To Donald E. Canfield, there's something astonishing in every breath we take. "People take oxygen for granted because it's just there and we breathe it all the time," said Dr. Canfield, a geochemist at the University of Southern Denmark. "But we have the only planet we know of anywhere that has oxygen on it."
What's even more astonishing is that Earth started out with an oxygen-free atmosphere. It took billions of years before there was enough of the element to keep animals like us alive.
Although scientists have been struggling for decades to reconstruct the rise of oxygen, they're still making fundamental discoveries. In just the past two weeks, for example, Dr. Canfield and his colleagues have published a pair of studies that provide significant clues about some of the most important chapters in oxygen's history. They're finding that our weirdly oxygen-rich atmosphere is the result of a complicated dance of geology and biology.
To study the ancient atmosphere, geochemists examine the chemical fingerprints left behind on rocks. Some rocks contain molecules that could have only formed in the presence of oxygen. The more of those molecules geochemists find in a rock, the more oxygen must have been in the atmosphere at the time.
When they look at the oldest rocks on Earth, they find no trace of oxygen in the atmosphere. Instead, their research indicates Earth's primordial air was made up mostly of carbon dioxide, methane and nitrogen. The Sun's rays created some free oxygen by splitting it off from carbon dioxide and other molecules. But the oxygen disappeared almost as soon as it was formed.
That's because oxygen is an enormously friendly element, forming bonds with a wide range of molecules. It attached to the iron in rocks, for example, creating rust. It joined with the hydrogen spewed out from volcanoes to form hydrogen peroxide and other compounds. Our planet, in other words, was a giant oxygen vacuum in its early years.
That changed by three billion years ago. In the Sept.26 issue of Nature, Dr. Canfield and his colleagues reported the fingerprints of oxygen in rocks from that time period. They estimate that the atmosphere three billion years ago had only 0.03 percent of today's oxygen levels. That may not sound like much, but it marked a huge shift in Earth's chemistry.
Sunlight alone couldn't have put that much oxygen in the atmosphere. Only life could.
By three billion years ago, some microbes had evolved the ability to carry out photosynthesis. Floating at the surface of the ocean, they used energy from sunlight to grow on carbon dioxide and water. They gave off oxygen as waste.
Much of the oxygen released by these photosynthetic microbes was sucked out of the atmosphere by Earth's vacuum. It reacted with hydrogen from volcanoes, for example. When microbes died, oxygen reacted with their carbon molecules.
But a tiny amount of oxygen remained behind because some of the organic matter from the dead microbes sank from the surface of the ocean to the sea floor, where oxygen couldn't react with it. The oxygen remained in the air.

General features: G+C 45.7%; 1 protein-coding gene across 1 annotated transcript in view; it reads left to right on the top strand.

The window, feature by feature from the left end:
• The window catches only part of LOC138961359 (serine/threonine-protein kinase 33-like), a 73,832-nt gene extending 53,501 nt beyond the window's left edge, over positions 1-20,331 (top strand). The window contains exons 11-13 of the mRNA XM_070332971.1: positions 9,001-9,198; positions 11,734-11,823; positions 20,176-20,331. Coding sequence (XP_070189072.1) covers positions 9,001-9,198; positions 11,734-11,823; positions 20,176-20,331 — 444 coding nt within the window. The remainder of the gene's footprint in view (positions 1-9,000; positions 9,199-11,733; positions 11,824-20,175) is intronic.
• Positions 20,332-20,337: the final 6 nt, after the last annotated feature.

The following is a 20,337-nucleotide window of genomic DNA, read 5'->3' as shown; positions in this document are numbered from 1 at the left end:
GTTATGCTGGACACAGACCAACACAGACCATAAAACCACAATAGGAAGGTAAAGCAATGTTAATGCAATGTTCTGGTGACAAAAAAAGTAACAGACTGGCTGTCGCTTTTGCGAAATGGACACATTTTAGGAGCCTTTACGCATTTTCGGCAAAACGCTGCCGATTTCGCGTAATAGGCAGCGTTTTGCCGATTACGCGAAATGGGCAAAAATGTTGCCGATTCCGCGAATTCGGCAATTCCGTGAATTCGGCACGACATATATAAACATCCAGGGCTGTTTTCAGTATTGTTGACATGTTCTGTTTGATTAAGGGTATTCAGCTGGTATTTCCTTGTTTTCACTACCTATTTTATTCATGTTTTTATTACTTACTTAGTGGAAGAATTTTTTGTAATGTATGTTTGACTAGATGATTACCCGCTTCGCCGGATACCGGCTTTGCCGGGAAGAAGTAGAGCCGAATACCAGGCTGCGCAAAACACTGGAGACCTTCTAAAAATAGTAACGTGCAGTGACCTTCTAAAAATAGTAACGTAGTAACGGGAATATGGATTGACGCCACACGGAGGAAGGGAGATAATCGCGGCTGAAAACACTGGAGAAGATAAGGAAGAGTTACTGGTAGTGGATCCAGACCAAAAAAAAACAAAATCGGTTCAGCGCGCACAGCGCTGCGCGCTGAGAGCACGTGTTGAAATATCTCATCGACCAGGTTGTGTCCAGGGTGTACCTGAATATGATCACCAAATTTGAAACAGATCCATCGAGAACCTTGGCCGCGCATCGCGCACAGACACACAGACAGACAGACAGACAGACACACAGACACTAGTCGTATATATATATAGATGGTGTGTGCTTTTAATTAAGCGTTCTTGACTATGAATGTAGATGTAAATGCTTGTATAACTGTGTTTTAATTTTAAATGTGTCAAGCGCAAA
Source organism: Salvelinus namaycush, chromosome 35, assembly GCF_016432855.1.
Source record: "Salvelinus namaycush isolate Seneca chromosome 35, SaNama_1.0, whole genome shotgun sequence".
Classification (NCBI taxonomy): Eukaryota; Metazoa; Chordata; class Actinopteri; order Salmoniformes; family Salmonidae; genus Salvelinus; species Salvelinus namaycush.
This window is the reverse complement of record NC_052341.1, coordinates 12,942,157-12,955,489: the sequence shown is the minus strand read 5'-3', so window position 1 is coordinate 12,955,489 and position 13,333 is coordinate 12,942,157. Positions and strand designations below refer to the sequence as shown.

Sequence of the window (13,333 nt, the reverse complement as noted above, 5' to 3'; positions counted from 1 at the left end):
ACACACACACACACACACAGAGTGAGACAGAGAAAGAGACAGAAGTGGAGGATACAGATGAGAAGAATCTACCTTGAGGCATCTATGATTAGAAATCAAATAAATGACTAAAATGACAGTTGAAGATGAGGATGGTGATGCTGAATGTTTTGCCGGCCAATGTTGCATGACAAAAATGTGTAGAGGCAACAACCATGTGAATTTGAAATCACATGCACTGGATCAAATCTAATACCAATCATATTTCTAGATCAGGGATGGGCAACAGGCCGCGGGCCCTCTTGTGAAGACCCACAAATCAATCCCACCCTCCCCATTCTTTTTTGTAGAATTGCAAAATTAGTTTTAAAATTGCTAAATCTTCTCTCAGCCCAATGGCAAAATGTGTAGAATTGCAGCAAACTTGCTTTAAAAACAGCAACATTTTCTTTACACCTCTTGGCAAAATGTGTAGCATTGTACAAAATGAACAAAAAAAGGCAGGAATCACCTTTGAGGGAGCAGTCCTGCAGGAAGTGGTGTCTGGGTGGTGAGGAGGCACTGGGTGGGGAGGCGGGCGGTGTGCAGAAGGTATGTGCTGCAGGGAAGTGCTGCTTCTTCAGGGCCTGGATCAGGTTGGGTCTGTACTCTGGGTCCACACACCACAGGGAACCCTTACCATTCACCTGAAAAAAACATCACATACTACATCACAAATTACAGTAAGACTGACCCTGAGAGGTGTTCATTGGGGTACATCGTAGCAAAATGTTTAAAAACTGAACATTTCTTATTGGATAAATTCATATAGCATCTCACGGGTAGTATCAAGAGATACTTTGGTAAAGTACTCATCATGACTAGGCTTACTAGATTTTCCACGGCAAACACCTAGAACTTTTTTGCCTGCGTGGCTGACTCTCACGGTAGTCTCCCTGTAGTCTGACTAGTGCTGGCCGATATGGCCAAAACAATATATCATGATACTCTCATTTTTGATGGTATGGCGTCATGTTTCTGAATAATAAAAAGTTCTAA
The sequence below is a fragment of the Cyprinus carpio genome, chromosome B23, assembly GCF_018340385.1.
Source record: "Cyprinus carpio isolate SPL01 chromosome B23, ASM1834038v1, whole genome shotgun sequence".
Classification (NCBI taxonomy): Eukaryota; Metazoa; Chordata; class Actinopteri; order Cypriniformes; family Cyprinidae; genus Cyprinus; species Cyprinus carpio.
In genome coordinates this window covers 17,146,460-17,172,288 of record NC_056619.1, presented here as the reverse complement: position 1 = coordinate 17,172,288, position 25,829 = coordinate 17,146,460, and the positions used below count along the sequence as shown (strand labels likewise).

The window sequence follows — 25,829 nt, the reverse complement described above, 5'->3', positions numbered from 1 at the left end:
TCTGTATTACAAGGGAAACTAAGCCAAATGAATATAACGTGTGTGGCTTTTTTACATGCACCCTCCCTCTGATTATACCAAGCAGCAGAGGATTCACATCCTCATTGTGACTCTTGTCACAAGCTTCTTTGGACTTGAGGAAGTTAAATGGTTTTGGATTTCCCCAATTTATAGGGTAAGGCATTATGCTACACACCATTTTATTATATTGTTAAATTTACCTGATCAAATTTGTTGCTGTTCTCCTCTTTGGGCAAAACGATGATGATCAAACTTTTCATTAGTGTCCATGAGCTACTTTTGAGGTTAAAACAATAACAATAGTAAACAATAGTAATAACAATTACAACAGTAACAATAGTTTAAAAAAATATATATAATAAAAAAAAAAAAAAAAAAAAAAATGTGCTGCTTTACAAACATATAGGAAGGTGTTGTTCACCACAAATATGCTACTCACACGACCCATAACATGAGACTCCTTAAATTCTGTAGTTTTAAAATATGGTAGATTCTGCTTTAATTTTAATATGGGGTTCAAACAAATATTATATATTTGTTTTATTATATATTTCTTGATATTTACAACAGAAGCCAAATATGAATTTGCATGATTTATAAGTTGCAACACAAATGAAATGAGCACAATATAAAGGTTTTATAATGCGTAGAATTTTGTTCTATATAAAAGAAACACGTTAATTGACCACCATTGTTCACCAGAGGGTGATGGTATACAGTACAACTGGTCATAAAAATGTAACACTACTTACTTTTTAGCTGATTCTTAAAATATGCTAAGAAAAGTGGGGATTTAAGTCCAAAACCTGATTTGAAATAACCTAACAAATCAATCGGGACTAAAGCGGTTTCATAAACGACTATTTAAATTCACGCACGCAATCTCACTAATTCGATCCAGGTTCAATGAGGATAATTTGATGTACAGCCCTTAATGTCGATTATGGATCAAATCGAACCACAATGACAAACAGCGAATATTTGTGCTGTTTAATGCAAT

Oxygen remained fairly scarce for the next few hundred million years. But during that time, Earth's vacuum was getting weak. The planet was cooling, and so its volcanoes spewed less hydrogen into the atmosphere to suck up oxygen.
In his forthcoming book, "Oxygen: A Four Billion Year History," Dr. Canfield suggests that this weak vacuum drove a sudden climb in oxygen that geochemists see in rocks from about 2.3 billion years ago. "Now we get to the point where the Earth has calmed down enough that the balance has tipped in the favor of oxygen," he said.
This oxygen boom may have added fuel to life's fire. The extra oxygen in the atmosphere attacked rocks exposed on land, freeing up phosphorus and iron to flow into the ocean to act as fertilizer. The microbes bloomed even more, sending up even more oxygen.
Reporting this week in The Proceedings of the National Academies of Sciences, Dr. Canfield and his colleagues report that there was so much oxygen in the atmosphere that it penetrated down a thousand feet into the ocean. Dr. Canfield speculates that oxygen may have become as abundant as it is today, at least for a while.
But this boom created its own bust. Microbes rained down onto the sea floor, creating carbon-rich rocks. Later, the rocks were lifted up to form dry land, where they could react with the oxygen, pulling it out of the atmosphere.
Life itself, in other words, turned Earth's vacuum back up again. By 2 billion years ago, oxygen levels were down to about 0.01 percent of current levels.
Life and Earth have continued to twiddle the oxygen knob over the past two billion years. When plants evolved, for example, they began storing away huge amounts of carbon in wood and other tough tissues, leaving less to react with oxygen and pull it out of the atmostphere. By 300 million years ago, oxygen levels had risen to levels as high as 50 percent higher than today.
But as continents moved across the globe, the planet's geography came to favor deserts. Forests shrank, bringing down the oxygen levels.
As Dr. Canfield gets better acquainted with the tumultuous history, he gets less certain about its future. Will Earth hold onto its remarkable supply of oxygen, or will it run low again? "I'm not sure we have a good prediction," said Dr. Canfield. "That depends a lot on the vagaries of geography."
This article originally appeared in The New York Times.